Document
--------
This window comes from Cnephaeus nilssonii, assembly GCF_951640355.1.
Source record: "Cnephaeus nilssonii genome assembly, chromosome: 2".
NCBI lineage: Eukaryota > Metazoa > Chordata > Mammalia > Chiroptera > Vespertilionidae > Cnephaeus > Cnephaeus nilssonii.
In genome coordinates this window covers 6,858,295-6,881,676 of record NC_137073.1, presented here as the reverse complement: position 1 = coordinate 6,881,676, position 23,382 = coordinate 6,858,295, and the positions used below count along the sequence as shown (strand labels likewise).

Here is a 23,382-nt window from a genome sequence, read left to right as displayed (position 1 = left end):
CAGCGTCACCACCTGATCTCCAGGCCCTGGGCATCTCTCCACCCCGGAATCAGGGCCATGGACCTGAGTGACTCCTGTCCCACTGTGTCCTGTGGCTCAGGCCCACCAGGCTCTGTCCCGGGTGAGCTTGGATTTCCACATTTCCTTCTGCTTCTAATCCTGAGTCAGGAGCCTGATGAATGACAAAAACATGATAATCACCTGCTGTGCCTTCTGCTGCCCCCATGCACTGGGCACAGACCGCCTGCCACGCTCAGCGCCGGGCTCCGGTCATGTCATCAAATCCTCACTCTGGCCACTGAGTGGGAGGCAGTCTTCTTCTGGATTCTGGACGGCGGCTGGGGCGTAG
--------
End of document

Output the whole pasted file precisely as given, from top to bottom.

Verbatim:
This window comes from Cnephaeus nilssonii, assembly GCF_951640355.1.
Source record: "Cnephaeus nilssonii genome assembly, chromosome: 2".
NCBI lineage: Eukaryota > Metazoa > Chordata > Mammalia > Chiroptera > Vespertilionidae > Cnephaeus > Cnephaeus nilssonii.
In genome coordinates this window covers 6,858,295-6,881,676 of record NC_137073.1, presented here as the reverse complement: position 1 = coordinate 6,881,676, position 23,382 = coordinate 6,858,295, and the positions used below count along the sequence as shown (strand labels likewise).

Here is a 23,382-nt window from a genome sequence, read left to right as displayed (position 1 = left end):
CAGCGTCACCACCTGATCTCCAGGCCCTGGGCATCTCTCCACCCCGGAATCAGGGCCATGGACCTGAGTGACTCCTGTCCCACTGTGTCCTGTGGCTCAGGCCCACCAGGCTCTGTCCCGGGTGAGCTTGGATTTCCACATTTCCTTCTGCTTCTAATCCTGAGTCAGGAGCCTGATGAATGACAAAAACATGATAATCACCTGCTGTGCCTTCTGCTGCCCCCATGCACTGGGCACAGACCGCCTGCCACGCTCAGCGCCGGGCTCCGGTCATGTCATCAAATCCTCACTCTGGCCACTGAGTGGGAGGCAGTCTTCTTCTGGATTCTGGACGGCGGCTGGGGCGTAG